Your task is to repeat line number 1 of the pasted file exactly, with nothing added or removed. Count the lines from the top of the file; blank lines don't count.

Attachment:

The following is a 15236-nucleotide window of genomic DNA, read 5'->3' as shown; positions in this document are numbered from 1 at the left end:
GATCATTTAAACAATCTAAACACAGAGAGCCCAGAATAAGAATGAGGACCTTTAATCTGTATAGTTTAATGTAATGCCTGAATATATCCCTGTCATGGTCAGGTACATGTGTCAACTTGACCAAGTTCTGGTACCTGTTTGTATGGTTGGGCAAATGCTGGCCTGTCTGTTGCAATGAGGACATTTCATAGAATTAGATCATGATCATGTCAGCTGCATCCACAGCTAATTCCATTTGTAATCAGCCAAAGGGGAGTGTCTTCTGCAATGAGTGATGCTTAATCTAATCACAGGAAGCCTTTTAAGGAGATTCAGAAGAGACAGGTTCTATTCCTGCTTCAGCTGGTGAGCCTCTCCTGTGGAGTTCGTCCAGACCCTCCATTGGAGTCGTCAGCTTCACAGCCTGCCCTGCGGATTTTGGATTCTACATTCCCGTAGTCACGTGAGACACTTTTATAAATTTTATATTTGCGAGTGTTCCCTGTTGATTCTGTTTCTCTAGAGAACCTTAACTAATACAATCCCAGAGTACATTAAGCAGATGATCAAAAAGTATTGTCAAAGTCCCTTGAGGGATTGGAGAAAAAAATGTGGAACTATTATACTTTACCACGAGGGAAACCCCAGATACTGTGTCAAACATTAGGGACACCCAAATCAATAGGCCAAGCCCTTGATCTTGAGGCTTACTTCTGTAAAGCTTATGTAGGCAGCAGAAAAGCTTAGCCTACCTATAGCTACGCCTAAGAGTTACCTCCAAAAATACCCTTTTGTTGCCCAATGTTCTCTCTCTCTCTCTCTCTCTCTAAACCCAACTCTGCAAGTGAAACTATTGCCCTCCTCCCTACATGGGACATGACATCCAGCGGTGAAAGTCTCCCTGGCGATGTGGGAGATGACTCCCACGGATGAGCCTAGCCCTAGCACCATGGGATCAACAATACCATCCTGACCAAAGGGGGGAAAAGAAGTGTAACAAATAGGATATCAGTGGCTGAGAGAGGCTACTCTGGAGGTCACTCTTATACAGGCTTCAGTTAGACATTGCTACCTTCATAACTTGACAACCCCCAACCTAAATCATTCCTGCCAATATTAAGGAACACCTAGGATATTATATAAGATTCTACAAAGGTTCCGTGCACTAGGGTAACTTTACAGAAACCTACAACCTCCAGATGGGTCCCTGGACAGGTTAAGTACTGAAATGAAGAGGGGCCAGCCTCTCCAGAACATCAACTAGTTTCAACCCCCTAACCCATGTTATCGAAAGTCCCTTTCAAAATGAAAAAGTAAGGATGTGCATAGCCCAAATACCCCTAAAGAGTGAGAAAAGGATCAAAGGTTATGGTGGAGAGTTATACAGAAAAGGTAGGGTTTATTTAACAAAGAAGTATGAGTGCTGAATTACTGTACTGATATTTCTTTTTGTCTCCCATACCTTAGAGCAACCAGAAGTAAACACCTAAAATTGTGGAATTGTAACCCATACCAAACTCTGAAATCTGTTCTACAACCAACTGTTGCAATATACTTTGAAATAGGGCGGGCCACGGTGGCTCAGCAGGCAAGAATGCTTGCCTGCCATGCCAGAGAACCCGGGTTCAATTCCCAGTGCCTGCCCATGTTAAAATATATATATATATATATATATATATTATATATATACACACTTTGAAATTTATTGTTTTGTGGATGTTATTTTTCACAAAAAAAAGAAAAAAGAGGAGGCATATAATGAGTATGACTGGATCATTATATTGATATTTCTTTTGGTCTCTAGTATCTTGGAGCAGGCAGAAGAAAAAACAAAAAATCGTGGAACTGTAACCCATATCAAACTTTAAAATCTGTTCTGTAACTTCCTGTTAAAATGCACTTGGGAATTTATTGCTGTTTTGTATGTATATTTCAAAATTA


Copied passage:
The following is a 15236-nucleotide window of genomic DNA, read 5'->3' as shown; positions in this document are numbered from 1 at the left end: